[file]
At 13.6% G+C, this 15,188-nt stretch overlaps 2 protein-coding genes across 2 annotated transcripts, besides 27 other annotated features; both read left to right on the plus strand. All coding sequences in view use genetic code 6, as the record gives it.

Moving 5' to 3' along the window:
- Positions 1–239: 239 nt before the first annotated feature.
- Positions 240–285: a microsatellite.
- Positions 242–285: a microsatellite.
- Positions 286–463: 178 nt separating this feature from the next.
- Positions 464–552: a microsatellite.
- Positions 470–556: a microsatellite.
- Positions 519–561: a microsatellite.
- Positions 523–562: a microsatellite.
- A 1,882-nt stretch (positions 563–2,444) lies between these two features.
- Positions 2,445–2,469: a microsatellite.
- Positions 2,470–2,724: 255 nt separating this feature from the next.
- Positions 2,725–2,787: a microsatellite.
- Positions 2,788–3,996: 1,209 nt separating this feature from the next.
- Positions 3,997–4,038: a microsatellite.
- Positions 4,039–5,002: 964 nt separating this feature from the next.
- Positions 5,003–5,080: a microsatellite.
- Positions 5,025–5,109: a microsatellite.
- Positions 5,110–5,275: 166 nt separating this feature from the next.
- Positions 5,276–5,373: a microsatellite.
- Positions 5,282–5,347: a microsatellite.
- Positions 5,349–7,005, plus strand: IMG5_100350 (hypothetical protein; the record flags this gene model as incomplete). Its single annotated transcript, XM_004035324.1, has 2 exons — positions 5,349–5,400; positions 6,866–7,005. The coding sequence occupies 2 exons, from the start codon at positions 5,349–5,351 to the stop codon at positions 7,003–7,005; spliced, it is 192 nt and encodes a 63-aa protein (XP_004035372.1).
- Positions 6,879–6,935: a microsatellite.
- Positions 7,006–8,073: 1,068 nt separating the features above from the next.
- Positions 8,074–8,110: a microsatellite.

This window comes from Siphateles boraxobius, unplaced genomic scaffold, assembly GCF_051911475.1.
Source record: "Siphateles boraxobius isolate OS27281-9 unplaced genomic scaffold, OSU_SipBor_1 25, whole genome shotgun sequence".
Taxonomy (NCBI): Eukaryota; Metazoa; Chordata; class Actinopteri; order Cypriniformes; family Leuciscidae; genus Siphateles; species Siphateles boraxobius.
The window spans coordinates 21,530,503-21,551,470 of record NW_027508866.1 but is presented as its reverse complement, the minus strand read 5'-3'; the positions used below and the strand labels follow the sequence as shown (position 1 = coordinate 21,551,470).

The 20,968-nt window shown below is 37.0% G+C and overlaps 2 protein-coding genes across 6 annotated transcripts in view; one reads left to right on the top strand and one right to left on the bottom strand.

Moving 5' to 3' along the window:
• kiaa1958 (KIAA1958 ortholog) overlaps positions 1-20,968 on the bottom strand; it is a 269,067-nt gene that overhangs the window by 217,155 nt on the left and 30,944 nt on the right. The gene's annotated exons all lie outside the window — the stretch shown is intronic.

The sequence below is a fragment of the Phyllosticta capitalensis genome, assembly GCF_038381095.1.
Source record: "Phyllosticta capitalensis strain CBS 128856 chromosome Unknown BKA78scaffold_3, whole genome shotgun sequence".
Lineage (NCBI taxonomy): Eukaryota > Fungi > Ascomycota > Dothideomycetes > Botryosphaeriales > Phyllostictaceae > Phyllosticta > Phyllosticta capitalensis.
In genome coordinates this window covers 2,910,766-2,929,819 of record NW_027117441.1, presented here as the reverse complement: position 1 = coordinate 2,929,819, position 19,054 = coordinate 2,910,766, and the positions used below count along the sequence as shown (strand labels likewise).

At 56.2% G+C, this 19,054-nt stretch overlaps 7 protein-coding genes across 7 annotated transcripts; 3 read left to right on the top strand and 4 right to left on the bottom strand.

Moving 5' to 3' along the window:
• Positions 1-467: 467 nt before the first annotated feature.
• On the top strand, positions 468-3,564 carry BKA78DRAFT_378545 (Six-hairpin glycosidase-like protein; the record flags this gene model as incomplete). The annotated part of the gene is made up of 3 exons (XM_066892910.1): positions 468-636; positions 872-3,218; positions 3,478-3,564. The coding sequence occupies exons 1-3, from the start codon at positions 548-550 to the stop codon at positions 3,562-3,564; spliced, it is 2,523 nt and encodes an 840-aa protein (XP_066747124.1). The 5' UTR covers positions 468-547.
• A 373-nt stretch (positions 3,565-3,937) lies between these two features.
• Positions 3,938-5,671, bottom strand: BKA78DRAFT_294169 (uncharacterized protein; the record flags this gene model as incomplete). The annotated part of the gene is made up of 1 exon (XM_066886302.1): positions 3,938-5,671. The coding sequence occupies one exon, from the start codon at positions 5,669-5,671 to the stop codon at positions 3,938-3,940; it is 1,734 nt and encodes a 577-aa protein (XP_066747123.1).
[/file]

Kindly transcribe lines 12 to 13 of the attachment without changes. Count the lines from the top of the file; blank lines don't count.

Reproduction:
- Positions 2,445–2,469: a microsatellite.
- Positions 2,470–2,724: 255 nt separating this feature from the next.